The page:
Germany: blissed out with Bangladeshis

After our stay with Fred, we headed to Karlsruhe to stay with our good friend Bishawjit and his family. Bishawjit couchsurfed with us for a week in Colorado when he was presenting at the Global Governance conference at CSU. Within a few minutes of meeting me back in May, he insisted that when we come to Germany, we had to come stay with his family.

Months later, and there we were.  We had such a nice time with them. Dipika, his wife, and he make the most delicious Bangladeshi food, and we got to eat it for every meal.  Dipika is so well-known for her sweet achar (in Bengali cuisine, it’s a sweet chutney) that  her friends delight in being pregnant so they can ask her for achar as a baby shower present. She also made us these amazing banana fritters with bananas we brought and gram flour.

 We were invited to go with them to an Eid celebration with all of their Bengali Muslim friends.  They themselves are Hindu, but the beautiful part is that they all respect each other’s religion, and because mostly, they identify as Bengali.

Dressing up for Eid in gifted clothes

As I mentioned elsewhere, the most touching part of the celebration was the cultural talent show when everyone joined in singing popular Bollywood/Hindi love songs.

Bishawjit recited from memory a very beautiful poem by Tagore (a Bangladeshi!)

When he had time, Bishawjit gave us a great tour around town and his university.  The town was really nice, with great public transportation by tram to nearly every place, and lots of shopping, cafes, and museums.  We got to see his office and department where he is working on his PhD at KIT (and he’s almost finished! woweee!).

Bishawjit's office

We spent one evening having good conversation and beers with his good friend who also just completed his PhD in chemistry. Another day he walked us around the royal palace and explained how he had helped create a 3D map of the place.  It’s so neat to me to think how this man all the way from Bangladesh has settled down in this German town and made it his home.  He’s lived here with Dipika and Netui for 6 years already, and they just had a baby (well, about six months ago) so baby Babui is here now too.

He and Dipika had to learn German (Netui just picked it up naturally, of course) and adjust to a new environment, but they are doing really well.  They and all of their friends are incredible: they’re highly educated since almost all of them are in school for their MAs, or PhDs and they all speak Bengali, English, and German (and some of them speak more languages).  I was really inspired.

The funniest time we spent together with the entire family was when Bishawjit wanted to take us to the river.  We walked and walked and walked and Dipika and I were laughing about how men always think they know where they’re going.  We finally asked directions and got on another tram to the river.  It was perfect timing though since the sun was starting to set and was glowing golden on the grass, so I snapped this picture of the family.  They’re so lovely!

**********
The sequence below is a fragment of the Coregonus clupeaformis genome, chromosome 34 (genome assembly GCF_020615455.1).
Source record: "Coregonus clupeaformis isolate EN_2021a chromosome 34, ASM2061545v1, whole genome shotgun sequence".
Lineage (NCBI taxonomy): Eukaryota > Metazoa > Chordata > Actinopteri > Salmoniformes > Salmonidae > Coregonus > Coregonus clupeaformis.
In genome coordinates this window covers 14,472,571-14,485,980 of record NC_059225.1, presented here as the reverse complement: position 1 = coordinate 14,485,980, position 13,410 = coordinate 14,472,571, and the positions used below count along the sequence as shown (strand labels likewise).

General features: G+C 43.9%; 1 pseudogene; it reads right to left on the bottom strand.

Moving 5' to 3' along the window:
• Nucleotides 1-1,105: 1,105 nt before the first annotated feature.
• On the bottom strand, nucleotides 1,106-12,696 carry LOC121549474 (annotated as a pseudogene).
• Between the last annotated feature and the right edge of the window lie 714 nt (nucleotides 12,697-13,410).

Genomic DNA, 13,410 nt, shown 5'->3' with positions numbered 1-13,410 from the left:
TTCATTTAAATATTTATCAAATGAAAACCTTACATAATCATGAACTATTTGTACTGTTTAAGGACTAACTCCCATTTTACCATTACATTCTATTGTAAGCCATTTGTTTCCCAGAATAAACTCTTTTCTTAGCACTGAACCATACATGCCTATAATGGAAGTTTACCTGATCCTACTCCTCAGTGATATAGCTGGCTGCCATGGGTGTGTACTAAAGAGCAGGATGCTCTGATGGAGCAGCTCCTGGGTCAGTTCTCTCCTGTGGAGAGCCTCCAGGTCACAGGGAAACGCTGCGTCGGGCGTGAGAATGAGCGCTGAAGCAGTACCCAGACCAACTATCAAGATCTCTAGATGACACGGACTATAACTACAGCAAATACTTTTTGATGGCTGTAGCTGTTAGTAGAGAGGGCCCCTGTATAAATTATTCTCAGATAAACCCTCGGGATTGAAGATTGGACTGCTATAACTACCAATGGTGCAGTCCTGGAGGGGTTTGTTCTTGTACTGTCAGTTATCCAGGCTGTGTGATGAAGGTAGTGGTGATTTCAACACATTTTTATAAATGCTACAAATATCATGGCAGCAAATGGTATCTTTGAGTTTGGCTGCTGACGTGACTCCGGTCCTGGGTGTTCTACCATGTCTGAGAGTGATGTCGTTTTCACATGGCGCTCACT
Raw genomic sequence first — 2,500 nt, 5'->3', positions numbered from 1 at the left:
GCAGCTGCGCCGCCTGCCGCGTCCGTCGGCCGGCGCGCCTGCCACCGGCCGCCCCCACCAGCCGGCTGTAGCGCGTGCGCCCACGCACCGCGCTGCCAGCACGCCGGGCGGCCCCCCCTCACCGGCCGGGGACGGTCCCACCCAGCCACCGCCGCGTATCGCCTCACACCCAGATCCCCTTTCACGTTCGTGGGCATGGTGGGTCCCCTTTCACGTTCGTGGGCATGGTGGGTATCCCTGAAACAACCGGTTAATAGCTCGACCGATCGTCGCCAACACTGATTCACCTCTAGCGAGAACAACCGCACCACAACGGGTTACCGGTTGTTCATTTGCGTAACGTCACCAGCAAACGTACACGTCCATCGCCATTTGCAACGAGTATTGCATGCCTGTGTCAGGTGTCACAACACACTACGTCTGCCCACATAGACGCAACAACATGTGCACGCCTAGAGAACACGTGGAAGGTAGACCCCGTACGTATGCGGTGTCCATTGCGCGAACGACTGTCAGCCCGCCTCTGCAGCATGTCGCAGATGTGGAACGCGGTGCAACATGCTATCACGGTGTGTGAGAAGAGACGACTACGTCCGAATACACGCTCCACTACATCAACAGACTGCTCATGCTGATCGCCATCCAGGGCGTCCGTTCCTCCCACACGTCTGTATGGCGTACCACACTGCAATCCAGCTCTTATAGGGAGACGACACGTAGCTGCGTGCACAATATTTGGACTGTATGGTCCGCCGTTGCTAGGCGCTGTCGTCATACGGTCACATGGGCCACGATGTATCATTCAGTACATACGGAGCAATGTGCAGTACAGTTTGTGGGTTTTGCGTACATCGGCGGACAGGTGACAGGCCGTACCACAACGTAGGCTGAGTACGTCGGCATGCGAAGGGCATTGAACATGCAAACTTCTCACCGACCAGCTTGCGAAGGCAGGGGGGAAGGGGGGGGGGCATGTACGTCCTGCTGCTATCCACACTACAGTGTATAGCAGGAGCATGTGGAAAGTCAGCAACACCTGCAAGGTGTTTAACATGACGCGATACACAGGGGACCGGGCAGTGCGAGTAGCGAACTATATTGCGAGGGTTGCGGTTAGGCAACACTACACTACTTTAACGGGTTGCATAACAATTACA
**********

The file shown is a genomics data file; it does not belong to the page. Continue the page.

Dipika invited me to go with her to a women’s gathering one afternoon and I was glad to attend, though it turned into a co-ed affair.  We were served this tasty Bengali snack called Chaat Pooti.  It consists of: a thick dahl, raw green chilies, paprika-seasoned potato chips, extra spices sprinkled on top, homemade tamarind sauce, and fresh lemon juice squeezed over everything. I can’t wait to have some in Bangladesh!

Chaat Pootie

I also got to listen to their conversation which was hilarious.  At first I thought everyone was arguing over something silly with the women on one side and the men who snuck their way into the gathering on the other.  Then when someone apologized for speaking only in Bengali and asked if I understood.  I said no, but asked what the argument was.  They laughed and laughed and explained that this is just how they talk when they get together and are all excited.  I was embarrassed but it was still funny.

We were also lucky to get to hang out with Bishawjit and Dipika’s adorable and precocious daughter, Netui.

She is only six but is fluent in German, Bengali, and English. She also understands Hindi from watching so many Bollywood films.  We spent hours making clay animals and figures with her.

Julian's work

One day we also got to go to Switzerland and Rhein Falls with Bishawjit, Netui and Bishawjit’s friend.

Netui usually avoids people taking pictures of her, which probably happens a lot because she has this endearing cheeky face, but on the train back to Karlsruhe, I showed her how to make stop action movies using a camera, and so we had fun making a movie with her as the star running up and down the stairs. Hopefully one day I’ll put it together.

OH also, we were able to visit a vegan grocery store which we luckily found out about before we left. It hadn’t been on Happy Cow when we looked months ago but we looked again and saw it! We rode our bikes there and bought way more than we intended. Such good snacks!

Owner of Karlruhe's vegan store: Schilfgrun - Der Vegane Laden (and our purchases)

We even got some vegan honey made from…. DANDELIONS! I was so excited.  The bottle had actually expired recently so the owner gave it to us for free!! It was a wonderful day.

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